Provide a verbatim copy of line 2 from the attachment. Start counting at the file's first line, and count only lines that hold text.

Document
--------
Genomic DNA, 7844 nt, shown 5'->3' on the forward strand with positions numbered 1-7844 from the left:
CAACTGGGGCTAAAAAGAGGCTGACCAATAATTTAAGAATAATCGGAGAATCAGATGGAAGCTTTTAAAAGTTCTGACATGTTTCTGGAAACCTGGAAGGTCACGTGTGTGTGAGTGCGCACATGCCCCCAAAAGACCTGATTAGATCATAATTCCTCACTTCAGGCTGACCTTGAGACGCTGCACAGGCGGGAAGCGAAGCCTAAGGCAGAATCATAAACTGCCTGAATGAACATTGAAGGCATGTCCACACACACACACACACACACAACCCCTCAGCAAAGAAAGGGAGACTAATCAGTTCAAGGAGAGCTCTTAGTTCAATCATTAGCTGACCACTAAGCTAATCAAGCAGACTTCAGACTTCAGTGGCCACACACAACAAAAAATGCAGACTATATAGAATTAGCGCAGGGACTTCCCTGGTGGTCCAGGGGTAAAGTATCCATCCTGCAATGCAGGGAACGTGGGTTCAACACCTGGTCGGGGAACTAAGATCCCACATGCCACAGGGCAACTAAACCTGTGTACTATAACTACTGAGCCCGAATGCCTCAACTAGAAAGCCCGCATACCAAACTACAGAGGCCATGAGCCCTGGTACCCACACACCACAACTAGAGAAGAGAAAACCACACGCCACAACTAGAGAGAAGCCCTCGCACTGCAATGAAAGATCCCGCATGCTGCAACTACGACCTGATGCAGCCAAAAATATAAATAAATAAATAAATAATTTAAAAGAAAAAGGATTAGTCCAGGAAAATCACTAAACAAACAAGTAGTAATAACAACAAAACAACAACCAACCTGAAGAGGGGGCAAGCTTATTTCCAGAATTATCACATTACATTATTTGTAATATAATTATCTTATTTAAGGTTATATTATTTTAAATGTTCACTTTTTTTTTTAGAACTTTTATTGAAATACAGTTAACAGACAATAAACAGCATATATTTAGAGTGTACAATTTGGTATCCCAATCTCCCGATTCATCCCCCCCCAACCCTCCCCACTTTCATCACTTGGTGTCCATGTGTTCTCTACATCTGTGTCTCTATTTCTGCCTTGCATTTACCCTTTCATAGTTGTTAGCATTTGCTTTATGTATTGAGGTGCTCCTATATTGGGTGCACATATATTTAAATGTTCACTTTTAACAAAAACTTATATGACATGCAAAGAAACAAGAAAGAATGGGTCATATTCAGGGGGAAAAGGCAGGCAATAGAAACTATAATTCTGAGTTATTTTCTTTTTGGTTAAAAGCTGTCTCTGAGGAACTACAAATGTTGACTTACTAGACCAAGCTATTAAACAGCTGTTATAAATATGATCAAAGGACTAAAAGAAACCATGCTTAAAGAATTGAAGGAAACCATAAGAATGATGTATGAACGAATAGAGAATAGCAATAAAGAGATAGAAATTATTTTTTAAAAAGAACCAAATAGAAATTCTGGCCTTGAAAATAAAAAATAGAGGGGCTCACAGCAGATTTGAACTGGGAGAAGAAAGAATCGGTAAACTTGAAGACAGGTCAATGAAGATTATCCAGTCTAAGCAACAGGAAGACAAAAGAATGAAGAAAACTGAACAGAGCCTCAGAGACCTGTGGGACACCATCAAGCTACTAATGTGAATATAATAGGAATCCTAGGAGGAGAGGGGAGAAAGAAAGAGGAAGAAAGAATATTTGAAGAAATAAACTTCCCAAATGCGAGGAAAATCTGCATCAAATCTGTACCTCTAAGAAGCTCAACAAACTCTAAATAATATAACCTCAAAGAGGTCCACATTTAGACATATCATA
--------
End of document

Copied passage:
CAACTGGGGCTAAAAAGAGGCTGACCAATAATTTAAGAATAATCGGAGAATCAGATGGAAGCTTTTAAAAGTTCTGACATGTTTCTGGAAACCTGGAAGGTCACGTGTGTGTGAGTGCGCACATGCCCCCAAAAGACCTGATTAGATCATAATTCCTCACTTCAGGCTGACCTTGAGACGCTGCACAGGCGGGAAGCGAAGCCTAAGGCAGAATCATAAACTGCCTGAATGAACATTGAAGGCATGTCCACACACACACACACACACACAACCCCTCAGCAAAGAAAGGGAGACTAATCAGTTCAAGGAGAGCTCTTAGTTCAATCATTAGCTGACCACTAAGCTAATCAAGCAGACTTCAGACTTCAGTGGCCACACACAACAAAAAATGCAGACTATATAGAATTAGCGCAGGGACTTCCCTGGTGGTCCAGGGGTAAAGTATCCATCCTGCAATGCAGGGAACGTGGGTTCAACACCTGGTCGGGGAACTAAGATCCCACATGCCACAGGGCAACTAAACCTGTGTACTATAACTACTGAGCCCGAATGCCTCAACTAGAAAGCCCGCATACCAAACTACAGAGGCCATGAGCCCTGGTACCCACACACCACAACTAGAGAAGAGAAAACCACACGCCACAACTAGAGAGAAGCCCTCGCACTGCAATGAAAGATCCCGCATGCTGCAACTACGACCTGATGCAGCCAAAAATATAAATAAATAAATAAATAATTTAAAAGAAAAAGGATTAGTCCAGGAAAATCACTAAACAAACAAGTAGTAATAACAACAAAACAACAACCAACCTGAAGAGGGGGCAAGCTTATTTCCAGAATTATCACATTACATTATTTGTAATATAATTATCTTATTTAAGGTTATATTATTTTAAATGTTCACTTTTTTTTTTAGAACTTTTATTGAAATACAGTTAACAGACAATAAACAGCATATATTTAGAGTGTACAATTTGGTATCCCAATCTCCCGATTCATCCCCCCCCAACCCTCCCCACTTTCATCACTTGGTGTCCATGTGTTCTCTACATCTGTGTCTCTATTTCTGCCTTGCATTTACCCTTTCATAGTTGTTAGCATTTGCTTTATGTATTGAGGTGCTCCTATATTGGGTGCACATATATTTAAATGTTCACTTTTAACAAAAACTTATATGACATGCAAAGAAACAAGAAAGAATGGGTCATATTCAGGGGGAAAAGGCAGGCAATAGAAACTATAATTCTGAGTTATTTTCTTTTTGGTTAAAAGCTGTCTCTGAGGAACTACAAATGTTGACTTACTAGACCAAGCTATTAAACAGCTGTTATAAATATGATCAAAGGACTAAAAGAAACCATGCTTAAAGAATTGAAGGAAACCATAAGAATGATGTATGAACGAATAGAGAATAGCAATAAAGAGATAGAAATTATTTTTTAAAAAGAACCAAATAGAAATTCTGGCCTTGAAAATAAAAAATAGAGGGGCTCACAGCAGATTTGAACTGGGAGAAGAAAGAATCGGTAAACTTGAAGACAGGTCAATGAAGATTATCCAGTCTAAGCAACAGGAAGACAAAAGAATGAAGAAAACTGAACAGAGCCTCAGAGACCTGTGGGACACCATCAAGCTACTAATGTGAATATAATAGGAATCCTAGGAGGAGAGGGGAGAAAGAAAGAGGAAGAAAGAATATTTGAAGAAATAAACTTCCCAAATGCGAGGAAAATCTGCATCAAATCTGTACCTCTAAGAAGCTCAACAAACTCTAAATAATATAACCTCAAAGAGGTCCACATTTAGACATATCATA